London’s benchmark FTSE 100 has recorded its worst New Year start this century, and its second worst since the index was first conceived. By market close on Monday, 4 January, the index stood at 6,093 points, having lost 149 points (2.4%) on the day.

Things started off badly with a sharp morning fall in response to the latest upsets in the East. The Chinese market was suspended for the day after the CSI 300 index dropped 7% and triggered the country’s new “circuit-breaker” mechanism, which is mean to reduce short-term volatility, after weak factory date spooked investors.

Growing tension in the Middle East after Saudi Arabia’s execution of a key Shia cleric, which threatens to deepen the divisions in the region, didn’t help, and the FTSE wobbled further throughout the day, putting in a final dive as the market approached closing time.

At the time I write, US markets are somewhat rattled too, with the S&P 500 down 2.1% and the NASDAQ down 2.9%.

Who’s hurting most?

Which individual companies are suffering? Insurers were among the hardest hit, with Old Mutual dropping 11.8p (6.6%) to 167p, Prudential down 77.5p (5.1%) to 1,453p, Standard Life losing 17.8p (4.6%) to 372p, and Aviva on a 19.2p (3.7%) fall to 497p, as finance stocks can be pretty precarious at the first sign of any worldwide turmoil.

Miners and commodities firms, unsurprisingly, were punished, with troubled Anglo American losing 21.8p (7.3%) to 278p, equally struggling Glencore not far behind with a 5.4p (6%) drop to 85p and Antofagasta on a 24p (5.2%) slide to 445p.

Asia-focused bank Standard Chartered took a 24p (4.3%) fall to 540p, but HSBC Holdings managed to stay out of the bottom 20 with a relatively modest 16p (3%) dip to 520p.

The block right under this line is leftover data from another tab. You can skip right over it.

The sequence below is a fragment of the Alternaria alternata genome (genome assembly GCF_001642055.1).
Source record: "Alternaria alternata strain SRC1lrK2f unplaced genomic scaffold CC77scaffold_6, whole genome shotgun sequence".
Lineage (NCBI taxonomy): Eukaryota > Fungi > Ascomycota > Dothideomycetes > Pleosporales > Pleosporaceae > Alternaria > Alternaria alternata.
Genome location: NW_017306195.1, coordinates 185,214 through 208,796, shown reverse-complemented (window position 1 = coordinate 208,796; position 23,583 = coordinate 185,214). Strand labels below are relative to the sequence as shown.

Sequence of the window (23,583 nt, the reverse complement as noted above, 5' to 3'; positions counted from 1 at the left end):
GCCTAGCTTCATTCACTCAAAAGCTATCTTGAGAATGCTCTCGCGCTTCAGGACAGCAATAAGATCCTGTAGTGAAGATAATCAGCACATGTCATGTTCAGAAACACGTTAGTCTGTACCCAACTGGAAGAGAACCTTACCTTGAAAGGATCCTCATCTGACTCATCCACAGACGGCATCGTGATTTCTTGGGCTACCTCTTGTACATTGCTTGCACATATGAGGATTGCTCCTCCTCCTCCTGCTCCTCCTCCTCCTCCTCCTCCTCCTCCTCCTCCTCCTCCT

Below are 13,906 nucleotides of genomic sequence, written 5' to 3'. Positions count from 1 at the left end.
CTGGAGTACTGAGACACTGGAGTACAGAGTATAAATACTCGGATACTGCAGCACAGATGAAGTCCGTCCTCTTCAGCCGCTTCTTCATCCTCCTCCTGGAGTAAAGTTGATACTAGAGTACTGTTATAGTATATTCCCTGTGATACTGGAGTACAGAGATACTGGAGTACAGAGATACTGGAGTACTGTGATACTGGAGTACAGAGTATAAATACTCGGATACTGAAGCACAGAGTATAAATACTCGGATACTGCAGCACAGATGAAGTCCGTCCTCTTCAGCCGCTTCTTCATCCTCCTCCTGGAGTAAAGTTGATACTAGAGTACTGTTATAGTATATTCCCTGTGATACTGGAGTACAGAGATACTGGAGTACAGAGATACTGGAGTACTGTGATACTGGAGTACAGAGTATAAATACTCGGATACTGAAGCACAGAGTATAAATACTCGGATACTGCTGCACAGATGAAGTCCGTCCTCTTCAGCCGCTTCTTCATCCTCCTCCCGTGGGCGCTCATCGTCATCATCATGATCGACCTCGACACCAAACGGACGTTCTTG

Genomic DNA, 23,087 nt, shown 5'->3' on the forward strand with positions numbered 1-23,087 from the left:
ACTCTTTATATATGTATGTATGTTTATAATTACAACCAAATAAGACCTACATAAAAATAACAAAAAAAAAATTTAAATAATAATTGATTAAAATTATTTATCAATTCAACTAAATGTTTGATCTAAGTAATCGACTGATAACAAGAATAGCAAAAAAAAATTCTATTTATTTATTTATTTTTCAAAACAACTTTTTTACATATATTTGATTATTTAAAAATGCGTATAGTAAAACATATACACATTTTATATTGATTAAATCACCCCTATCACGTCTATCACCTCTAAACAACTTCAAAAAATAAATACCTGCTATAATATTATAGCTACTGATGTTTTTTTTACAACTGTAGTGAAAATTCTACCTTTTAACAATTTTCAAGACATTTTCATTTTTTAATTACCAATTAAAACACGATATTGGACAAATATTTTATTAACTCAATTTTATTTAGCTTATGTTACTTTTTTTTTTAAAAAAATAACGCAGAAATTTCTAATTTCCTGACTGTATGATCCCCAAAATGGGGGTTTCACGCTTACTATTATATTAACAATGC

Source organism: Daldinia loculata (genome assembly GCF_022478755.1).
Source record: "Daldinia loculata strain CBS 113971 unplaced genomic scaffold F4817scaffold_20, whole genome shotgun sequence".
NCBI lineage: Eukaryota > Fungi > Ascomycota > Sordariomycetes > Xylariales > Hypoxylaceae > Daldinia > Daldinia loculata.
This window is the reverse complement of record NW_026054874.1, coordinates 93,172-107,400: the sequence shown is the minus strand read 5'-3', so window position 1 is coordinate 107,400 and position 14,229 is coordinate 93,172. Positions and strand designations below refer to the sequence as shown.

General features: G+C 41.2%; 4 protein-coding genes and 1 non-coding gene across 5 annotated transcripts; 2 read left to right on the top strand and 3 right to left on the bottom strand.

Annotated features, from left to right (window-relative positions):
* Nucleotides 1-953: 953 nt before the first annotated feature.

Dark portents?

Does this first trading day of 2016 foretell a terrible year for the FTSE? Of course it doesn’t — it’s just one trading day out of the hundreds to come. It always puzzles me why markets react so badly to short-term news — I mean, we know that when the index is marked down on a bad day it’ll surely be marked back up again before too long when the immediate panic recedes, so why not just hang on to shares instead of selling them and buying them back again and incurring costs?

That’s where private investors can win. I’ve seen days like this many times in my 30-year investing career and they’re surprisingly hard to see now when you look back at the long-term FTSE 100 chart — they all disappear into tiny ripples in an otherwise steady upwards climb.

And on top of that, most of the biggest companies are paying out regular cash as dividends, and canny long-term-buy-and-hold investors are enjoying higher and higher effective yields every year.


You know, I don’t see my favourite companies as being in any way different to the way I saw them yesterday — except that they’re cheaper and looking like even better bargains now!

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Alan Oscroft owns shares in Aviva. The Motley Fool UK has recommended HSBC Holdings. We Fools don't all hold the same opinions, but we all believe that considering a diverse range of insights makes us better investors.